We spent time chatting with Farooq Qaiser and me past midnight on the bus from Isfahan to Tehran.
It was almost the last leg of the Iran National University of Arts tour and Afghanistan is still to come. Farooq was one of 30 students on a fascinating journey in the fateful March of 1971, and we were all unaware of the terrible saga unfolding in East Pakistan.
He was studying textile design and it caught my eye with a funny skit he and his friend Shahid Nadeem performed at a college campfire. He listened avidly as I portrayed British television satire and Jacques Tati’s humor. His ability to understand human weakness and the vulnerability of the weak was later exemplified in his skits on stage.
A year later, when the slates of Pakistani television since 1971 were cleared, managing director Aslam Azhar took her husband Shoaib away. [Hashmi] And I promise to carry out the program we want to undertake. He laughed when we said we wanted to do a children’s program. But we knew it was time to rethink and focus on a new generation uncontaminated by recent events and PTV’s propaganda machinery.
Farooq Qaiser, a humorist, underrated poet and pioneering puppeteer in Pakistan, passed away on May 14th. Salima Hashmi remembers a young man who chose to be part of Pakistan Television’s first programming team for children. The young man will soon become a star.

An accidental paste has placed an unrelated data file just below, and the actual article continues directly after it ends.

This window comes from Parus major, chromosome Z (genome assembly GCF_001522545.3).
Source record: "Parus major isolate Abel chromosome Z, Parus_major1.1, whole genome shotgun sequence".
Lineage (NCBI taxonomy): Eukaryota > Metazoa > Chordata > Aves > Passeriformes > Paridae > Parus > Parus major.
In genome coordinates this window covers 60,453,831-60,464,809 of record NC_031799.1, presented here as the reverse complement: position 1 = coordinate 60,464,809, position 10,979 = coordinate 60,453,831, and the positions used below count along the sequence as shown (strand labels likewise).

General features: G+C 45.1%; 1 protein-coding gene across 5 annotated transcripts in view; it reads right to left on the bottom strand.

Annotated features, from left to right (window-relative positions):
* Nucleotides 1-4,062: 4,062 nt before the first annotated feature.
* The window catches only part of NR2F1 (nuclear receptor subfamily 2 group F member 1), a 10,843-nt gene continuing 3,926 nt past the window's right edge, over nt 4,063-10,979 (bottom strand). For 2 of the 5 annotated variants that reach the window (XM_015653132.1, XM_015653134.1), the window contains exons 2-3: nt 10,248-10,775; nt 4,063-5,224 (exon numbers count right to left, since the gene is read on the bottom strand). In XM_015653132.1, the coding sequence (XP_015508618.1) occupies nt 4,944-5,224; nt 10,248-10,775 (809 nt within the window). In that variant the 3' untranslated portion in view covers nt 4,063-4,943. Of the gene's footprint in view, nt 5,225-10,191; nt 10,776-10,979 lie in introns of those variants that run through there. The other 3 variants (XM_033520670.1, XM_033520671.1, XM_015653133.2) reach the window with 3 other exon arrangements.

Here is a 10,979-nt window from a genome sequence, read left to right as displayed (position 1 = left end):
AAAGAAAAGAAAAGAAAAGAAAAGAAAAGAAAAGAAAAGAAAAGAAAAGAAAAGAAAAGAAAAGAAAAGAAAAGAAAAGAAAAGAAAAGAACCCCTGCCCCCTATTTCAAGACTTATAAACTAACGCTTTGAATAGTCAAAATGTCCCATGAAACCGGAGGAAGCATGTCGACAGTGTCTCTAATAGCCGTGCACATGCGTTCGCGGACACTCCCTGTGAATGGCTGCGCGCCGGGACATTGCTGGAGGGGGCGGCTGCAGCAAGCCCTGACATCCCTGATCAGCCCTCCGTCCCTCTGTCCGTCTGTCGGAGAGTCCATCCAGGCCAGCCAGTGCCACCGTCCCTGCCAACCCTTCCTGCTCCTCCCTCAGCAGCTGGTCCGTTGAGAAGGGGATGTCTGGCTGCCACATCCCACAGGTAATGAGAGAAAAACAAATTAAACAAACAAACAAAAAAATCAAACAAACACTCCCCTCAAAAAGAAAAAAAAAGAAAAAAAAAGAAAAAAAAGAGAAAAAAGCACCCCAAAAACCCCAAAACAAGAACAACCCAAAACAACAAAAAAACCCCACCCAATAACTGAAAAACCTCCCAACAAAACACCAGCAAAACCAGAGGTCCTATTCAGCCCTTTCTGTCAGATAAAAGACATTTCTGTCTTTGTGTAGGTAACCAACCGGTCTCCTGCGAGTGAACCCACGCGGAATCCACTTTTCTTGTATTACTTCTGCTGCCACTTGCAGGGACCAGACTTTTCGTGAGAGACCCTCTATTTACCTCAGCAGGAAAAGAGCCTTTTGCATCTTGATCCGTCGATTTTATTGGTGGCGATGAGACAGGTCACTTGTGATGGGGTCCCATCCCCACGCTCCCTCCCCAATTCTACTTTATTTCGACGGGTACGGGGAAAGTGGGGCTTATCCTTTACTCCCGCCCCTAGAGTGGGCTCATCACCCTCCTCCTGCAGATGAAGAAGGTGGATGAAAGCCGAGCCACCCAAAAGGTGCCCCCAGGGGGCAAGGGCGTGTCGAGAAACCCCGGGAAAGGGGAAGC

Farooq Qaiser immediately came to mind and I confessed to him in the NCA hallway the very next day. When I invited him he Akkarr Bakkarr Teamed up on TV, especially when asked if he knew anything about dolls. When I told him he had something to do with children, his interest grew and he would get paid!
So we went to see a screening of Sesame Street. We have already decided that we want a desi version of Big Bird named Bee-Batakh. Shoaib did not initially share my confidence in Farooq’s potential, and doubted his ability to create life-size puppets when he had no idea about crafting. But I saw his textile papers show and knew he was original. And when he showed up with Bee-Batakh in our rickshaw in Model Town, Shoaib was shocked.